Sep 2, 2007

My Elements of Design

I learned design by picking up a thing or two here and there, reading tips in recommended books (like The Design of Everyday Things), and observing good designers and their work. I had no formal schooling, but in retrospect, a lot of what I've studied or done helped me in the design work I've done.

I will summarize what I've learned through years of work, trial and error, and
My Elements of Design:

  • Simplicity: design must be self-evident, with no extraneous stuff but not intrusive. As EB White often stressed in his Elements of Style -- "Omit unnecessary words!".
  • Form follows function: begin with function and then fit the form. If you work the other way around, you'll get your priorities muddled up.
  • Intuitivity: related to simplicity. Design must not need a users manual to figure out. A few minutes (even seconds) of training should suffice.
  • Balance: symmetric and assymetric.
  • Wow-factor: excellent design, like a good movie or book, should "wow" us. Paradoxically, although the design does not call attention to itself, we later realize that we have just encountered a good experience. And then we marvel at the good-ness of the design.
  • Lastly, the test of design is in, as the Eat Bulaga judges always emphasize, the "audience impact" -- how the customer interacts with the product or service and whether the design is pleasing, in general.
Let me explain the paradox caused by Simplicity and Wow-factor with an example. If you've been to one of those Friday's restaurants, you would have encountered the bubbly waiters and managers who squat when they talk to you in an attempt to look friendly and literally lowering their status so you could talk down to them.

They are all cheerful and alert, but don't you get this feeling that it is all contrived? That is an example of intrusive design. It calls attention to itself and the "audience impact" is that it lacks sincerity.

In contrast, I've been in taxis where the driver struck up a nice conversation that felt sincere. Or, if you own a Mac, you have this exhilarating feeling of having encountered a good product. The Mac seems to imbue you with good feelings but when people ask you why you like the Mac, you really can't explain it. Why? Because the little things that Apple built into the Mac (the great interface, stable machinery, visual design and good feel of the material, etc) all merge together in a synergy that produces a single impact: Wow!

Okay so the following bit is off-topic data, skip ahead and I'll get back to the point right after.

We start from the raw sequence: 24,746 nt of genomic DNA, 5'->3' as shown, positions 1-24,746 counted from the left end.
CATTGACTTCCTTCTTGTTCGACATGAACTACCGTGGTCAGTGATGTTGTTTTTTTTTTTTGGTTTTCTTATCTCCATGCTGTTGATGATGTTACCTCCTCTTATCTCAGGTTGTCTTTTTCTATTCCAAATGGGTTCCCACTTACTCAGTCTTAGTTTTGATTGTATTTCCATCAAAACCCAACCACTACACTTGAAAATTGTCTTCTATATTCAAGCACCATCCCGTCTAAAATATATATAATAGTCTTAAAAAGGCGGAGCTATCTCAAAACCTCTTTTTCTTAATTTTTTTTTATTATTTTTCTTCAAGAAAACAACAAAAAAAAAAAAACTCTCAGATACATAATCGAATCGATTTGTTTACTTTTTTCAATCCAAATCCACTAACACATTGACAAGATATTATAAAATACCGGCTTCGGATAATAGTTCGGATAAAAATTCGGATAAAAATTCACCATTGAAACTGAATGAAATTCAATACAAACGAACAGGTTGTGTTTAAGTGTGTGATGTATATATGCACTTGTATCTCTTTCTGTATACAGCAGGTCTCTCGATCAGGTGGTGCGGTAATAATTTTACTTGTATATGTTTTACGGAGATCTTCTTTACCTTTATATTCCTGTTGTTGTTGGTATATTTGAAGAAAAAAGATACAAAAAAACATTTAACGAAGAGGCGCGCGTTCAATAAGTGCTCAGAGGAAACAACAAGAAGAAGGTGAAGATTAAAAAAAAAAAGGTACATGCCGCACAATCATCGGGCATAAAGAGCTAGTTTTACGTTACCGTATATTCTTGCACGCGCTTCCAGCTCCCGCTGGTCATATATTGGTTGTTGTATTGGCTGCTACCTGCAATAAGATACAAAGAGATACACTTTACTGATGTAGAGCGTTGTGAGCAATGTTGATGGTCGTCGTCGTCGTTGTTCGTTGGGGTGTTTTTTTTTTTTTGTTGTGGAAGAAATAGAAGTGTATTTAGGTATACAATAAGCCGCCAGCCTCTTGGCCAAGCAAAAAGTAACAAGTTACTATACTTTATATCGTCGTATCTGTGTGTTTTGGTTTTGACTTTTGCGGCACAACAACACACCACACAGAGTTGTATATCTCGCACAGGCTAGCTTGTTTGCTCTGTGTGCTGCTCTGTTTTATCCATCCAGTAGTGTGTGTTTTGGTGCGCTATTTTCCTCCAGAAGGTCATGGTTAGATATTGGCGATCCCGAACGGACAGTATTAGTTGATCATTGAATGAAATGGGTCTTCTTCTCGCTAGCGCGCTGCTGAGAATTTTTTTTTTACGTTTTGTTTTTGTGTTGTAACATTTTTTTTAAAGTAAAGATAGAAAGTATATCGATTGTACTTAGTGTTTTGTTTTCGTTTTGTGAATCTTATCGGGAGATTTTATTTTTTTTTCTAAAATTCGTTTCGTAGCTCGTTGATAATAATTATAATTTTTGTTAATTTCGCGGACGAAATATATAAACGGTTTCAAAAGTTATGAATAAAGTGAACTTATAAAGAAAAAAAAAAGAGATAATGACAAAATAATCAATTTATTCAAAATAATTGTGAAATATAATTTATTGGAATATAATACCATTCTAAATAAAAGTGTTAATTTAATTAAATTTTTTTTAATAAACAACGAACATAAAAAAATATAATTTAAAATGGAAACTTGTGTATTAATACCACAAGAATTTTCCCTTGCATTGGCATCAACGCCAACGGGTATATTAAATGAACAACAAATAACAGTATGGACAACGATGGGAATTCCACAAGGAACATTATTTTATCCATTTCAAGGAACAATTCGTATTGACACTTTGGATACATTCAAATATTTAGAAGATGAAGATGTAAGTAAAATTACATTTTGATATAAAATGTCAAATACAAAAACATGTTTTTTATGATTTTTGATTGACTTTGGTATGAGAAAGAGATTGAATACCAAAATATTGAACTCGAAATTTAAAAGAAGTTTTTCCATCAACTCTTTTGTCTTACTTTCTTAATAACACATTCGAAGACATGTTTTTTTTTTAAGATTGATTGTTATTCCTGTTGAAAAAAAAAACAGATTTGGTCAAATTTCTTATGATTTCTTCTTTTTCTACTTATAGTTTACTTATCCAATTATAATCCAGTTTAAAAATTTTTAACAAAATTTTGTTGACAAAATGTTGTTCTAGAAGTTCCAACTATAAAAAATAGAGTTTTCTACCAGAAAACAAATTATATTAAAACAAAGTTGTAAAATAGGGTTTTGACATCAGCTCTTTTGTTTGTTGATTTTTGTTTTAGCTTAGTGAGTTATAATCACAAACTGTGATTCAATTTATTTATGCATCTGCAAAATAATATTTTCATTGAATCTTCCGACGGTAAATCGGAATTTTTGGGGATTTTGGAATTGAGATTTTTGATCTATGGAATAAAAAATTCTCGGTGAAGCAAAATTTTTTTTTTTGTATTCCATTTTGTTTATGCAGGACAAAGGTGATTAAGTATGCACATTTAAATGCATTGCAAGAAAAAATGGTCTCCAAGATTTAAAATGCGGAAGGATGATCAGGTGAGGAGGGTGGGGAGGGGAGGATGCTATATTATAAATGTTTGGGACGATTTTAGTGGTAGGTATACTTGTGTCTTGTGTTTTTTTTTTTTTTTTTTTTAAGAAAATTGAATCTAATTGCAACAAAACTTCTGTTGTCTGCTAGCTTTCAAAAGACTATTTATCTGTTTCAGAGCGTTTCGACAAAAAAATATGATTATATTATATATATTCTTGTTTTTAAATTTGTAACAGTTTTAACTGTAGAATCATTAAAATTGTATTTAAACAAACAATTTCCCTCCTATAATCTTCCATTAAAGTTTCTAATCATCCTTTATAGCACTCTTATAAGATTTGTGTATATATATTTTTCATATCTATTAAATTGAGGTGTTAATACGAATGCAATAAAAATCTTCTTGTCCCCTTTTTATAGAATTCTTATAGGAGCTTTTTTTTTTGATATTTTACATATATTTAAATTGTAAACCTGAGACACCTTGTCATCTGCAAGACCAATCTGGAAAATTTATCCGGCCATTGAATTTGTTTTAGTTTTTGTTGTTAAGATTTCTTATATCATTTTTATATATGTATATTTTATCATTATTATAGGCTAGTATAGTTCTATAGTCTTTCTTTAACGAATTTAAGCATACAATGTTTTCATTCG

Good design does not call attention to itself, but the user nevertheless still appreciates it, albeit sometimes failing to articulate it well.

5 comments:

Robby Villabona said...

Remember those Mercedes Benzes in the 70's and 80's which appeared to have broken tail lights (one side always appeared dimmer than the other)?

I learned from my car enthusiast friend why this was so. Apparently when the car was braking, both lights became brighter and even in intensity. This was the Mercedes Benz way to distinguish between a braking and a moving car (before the introduction of the now-common, third brake light). Anyway, I thought that was neat. It's something that you're not conscious of, but somehow it works. There's a lot of great design details on them Benzes.

ben c. said...

Robby, thanks sa comment. Maraming pwedeng i-apply sa framework na ito. When watching a really good movie, there's a point where you realize that underneath the simple execution was a well-thought design.

And then you appreciate the detailed care that went into it, while at the same time enjoying the total effect.

Robby Villabona said...

Speaking of form follows function -- Apple generally makes great designs, but I think the iMac is a counter-example.

There's a fundamental ergonomic function you cannot do on an iMac -- and that is to raise or lower the height of the monitor (sorry, but tilting is not nearly enough, especially on a big monitor). My brother's actually selling his 24" iMac now because it's giving him neck aches. Also, he can't use DVDs with home-made paper labels stuck on them (because the drive slot's too thin). He'll be replacing it with a proper monitor attached to a MacBook Pro.

It's an example of form inhibiting function, for the sake of style.

ben c. said...

@robby v. -- which iMac version yan? I checked out the latest and they do have tilting.

Robby Villabona said...

All the current iMacs after the "E.T." version. They have tilting (as I mentioned) but no height adjustment. Very important especially in large monitors.